She was actually wringing her hands.
She was also addressing Nigel.
Nigel raised a brow and gave Drew a look as if to say, how do we gently correct this person?
In Town everyone knew Drew, of course, but in the country people seemed to forget a duke could be so young. Not that Nigel was old--no one would consider twenty-eight ancient--but it must seem far more ducal than twenty-one.
Drew could powder his hair like Nigel and most gentlemen did. That would make him look older--but hair powder made him sneeze.
“Our plans changed,” Drew said, “Mrs...?”
The woman’s eyes darted to meet his. “Edgemoor, sir.” She was almost breathless with anxiety.
It sounded odd to be addressed as “sir” rather than “your grace.” Odd, but not unpleasant. Ever since he was thirteen and had had the title thrust on him, he’d had the recurring fantasy he would wake up one morning himself again: just Drew, not Greycliffe.
Why not now?
“Please don’t be distressed, Mrs. Edgemoor,” he said. “The duke knows we came without warning.” From the corner of his eye, he saw Nigel’s other brow shoot up. “Take your time. Is there a place we can wait and not be in your way?”
“Oh, yes, thank you, sir.” She turned to bob a curtsy in Nigel’s direction. “Your grace. It won’t take long, truly. I’ve already aired your rooms. If you’ll just step into the study,” she said as she led them to a pleasant chamber at the back of the house, “I’ll have Cook send up some refreshments.” She wrung her hands again. “And if you’d like your baggage, when it arrives--”
“That will not be a problem, Mrs. Edgemoor,” Drew said. “We don’t expect to be here more than a week or so, so we traveled light. All we have are the two bags we brought in.”
The housekeeper looked as though she would collapse with relief. “Very good, sir. I’ll have Williams, the footman, take them upstairs. Your rooms will be ready as quick as can be.”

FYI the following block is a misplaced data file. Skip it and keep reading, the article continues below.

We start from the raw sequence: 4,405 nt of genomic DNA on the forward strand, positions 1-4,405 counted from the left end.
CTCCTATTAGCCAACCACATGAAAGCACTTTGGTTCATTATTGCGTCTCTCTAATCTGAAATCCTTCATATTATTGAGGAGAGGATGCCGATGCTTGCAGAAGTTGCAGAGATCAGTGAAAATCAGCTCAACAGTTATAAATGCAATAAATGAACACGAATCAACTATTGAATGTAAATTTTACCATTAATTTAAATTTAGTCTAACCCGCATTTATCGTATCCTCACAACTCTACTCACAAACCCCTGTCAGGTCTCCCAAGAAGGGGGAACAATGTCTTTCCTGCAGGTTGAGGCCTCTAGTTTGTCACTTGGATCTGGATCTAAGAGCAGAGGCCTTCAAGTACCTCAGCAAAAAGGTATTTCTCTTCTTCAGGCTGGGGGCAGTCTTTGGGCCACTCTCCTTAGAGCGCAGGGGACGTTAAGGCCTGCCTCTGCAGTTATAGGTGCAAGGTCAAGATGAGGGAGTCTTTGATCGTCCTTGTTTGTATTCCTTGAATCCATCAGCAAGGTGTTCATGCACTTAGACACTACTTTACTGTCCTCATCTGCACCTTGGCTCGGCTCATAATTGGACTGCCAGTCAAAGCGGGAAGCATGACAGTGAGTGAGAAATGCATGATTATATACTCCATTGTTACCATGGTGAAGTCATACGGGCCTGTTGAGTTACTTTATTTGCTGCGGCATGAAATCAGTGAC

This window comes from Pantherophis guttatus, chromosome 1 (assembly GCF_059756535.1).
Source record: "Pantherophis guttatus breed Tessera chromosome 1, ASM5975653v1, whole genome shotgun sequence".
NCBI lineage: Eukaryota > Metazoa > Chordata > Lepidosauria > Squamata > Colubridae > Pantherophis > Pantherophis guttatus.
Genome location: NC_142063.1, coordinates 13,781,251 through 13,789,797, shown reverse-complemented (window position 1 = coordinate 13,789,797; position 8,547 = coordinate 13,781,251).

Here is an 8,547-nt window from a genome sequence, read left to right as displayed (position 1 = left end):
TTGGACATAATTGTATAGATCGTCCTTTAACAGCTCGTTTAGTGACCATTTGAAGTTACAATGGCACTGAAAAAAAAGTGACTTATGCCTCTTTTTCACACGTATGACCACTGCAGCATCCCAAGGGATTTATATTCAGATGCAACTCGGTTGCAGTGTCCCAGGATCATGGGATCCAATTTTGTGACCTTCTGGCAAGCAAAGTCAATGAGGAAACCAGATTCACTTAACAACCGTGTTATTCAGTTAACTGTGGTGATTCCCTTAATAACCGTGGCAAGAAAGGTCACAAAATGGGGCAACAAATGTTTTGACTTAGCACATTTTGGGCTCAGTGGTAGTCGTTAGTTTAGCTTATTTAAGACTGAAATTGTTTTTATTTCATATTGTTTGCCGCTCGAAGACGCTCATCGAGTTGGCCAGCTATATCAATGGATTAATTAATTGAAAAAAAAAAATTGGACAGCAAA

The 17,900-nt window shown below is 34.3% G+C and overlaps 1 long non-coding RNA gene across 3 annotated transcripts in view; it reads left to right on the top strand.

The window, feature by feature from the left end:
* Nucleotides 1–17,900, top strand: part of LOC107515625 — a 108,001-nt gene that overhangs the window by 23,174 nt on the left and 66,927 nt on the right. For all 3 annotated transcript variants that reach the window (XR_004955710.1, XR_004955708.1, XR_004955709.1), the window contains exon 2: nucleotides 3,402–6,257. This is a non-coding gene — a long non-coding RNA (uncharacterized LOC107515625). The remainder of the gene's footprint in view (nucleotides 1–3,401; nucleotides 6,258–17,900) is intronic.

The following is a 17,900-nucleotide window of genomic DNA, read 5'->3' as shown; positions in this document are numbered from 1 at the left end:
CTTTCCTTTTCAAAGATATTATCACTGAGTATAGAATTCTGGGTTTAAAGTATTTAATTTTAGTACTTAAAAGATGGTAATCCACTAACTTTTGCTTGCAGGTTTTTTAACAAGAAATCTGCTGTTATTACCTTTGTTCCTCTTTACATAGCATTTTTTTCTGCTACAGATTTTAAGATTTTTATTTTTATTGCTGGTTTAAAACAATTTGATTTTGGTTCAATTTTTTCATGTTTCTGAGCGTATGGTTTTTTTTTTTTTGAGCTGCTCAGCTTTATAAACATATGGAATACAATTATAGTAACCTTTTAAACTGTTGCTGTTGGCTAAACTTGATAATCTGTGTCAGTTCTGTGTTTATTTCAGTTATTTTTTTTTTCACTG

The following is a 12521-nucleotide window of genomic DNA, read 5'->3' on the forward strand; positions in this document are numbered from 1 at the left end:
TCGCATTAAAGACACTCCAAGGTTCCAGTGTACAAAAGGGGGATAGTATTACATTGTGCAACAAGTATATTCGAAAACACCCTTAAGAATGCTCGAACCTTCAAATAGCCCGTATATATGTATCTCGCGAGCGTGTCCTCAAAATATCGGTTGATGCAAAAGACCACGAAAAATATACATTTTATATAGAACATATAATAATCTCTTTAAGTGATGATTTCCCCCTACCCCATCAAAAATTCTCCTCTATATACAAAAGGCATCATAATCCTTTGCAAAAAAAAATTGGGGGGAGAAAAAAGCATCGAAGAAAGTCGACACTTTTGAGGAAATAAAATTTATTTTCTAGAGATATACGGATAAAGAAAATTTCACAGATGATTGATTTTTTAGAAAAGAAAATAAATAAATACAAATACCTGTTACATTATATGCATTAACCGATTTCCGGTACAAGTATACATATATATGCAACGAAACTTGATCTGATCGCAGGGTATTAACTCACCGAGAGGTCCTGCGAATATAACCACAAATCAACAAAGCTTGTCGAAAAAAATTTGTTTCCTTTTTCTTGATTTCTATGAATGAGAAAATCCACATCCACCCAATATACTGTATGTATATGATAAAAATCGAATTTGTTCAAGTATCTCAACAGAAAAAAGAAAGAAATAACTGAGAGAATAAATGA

“Splendid. Thank you, but please don’t feel the need to hurry.”
Drew smiled at the housekeeper as she curtsyed again and almost ran from the room.
Nigel cleared his throat. “Since when have you taken to referring to yourself in the third person, your grace?”
“Shh.” Drew glanced over his shoulder. The hall appeared deserted, but it was always best to take precautions. He closed the heavy door and moved toward the windows to look out over the formal gardens and the broad, green lawns that ended at some woods. “I have a plan.”
“A plan?” Nigel pulled out his snuffbox and took a pinch. “What kind of a plan?”
“I thought you could be the duke while we are here.”
Nigel made an odd, strangled sound and sneezed violently. “Damn it, you need to warn a fellow before you say something so preposterous.”
A servant scratched at the door and entered, carrying a tray with bread and cheese and a jug of ale. He looked almost as nervous as the housekeeper and fled as soon as he’d deposited his burden.
Nigel poured a mug and offered it to Drew. “You must be thirsty from the ride. You aren’t thinking clearly.”
Perhaps he wasn’t, but the notion of getting out from under his title, even for only a few days, was damn appealing. “It shouldn’t be difficult to manage.”
“Difficult? It’s impossible. I won’t do it.” Nigel drained the mug he’d offered Drew.
Nigel didn’t understand. He’d likely never wished to escape his life. “But I might never get this opportunity again.”
“I said no.”
Nigel’s face didn’t yet look as unyielding as the cliffs of Dover, so perhaps Drew could wheedle him into agreeing. “It wouldn’t be for long.”
“No!” Nigel scowled at him. “I don’t know why you would want to do something so ridiculous.”
To get a brief taste of freedom. “At least think about it, will you?”
Nigel grunted. “Oh, all right.”
Drew laughed. “Splendid. I’m off for a stroll. Do you want to come exploring with me?”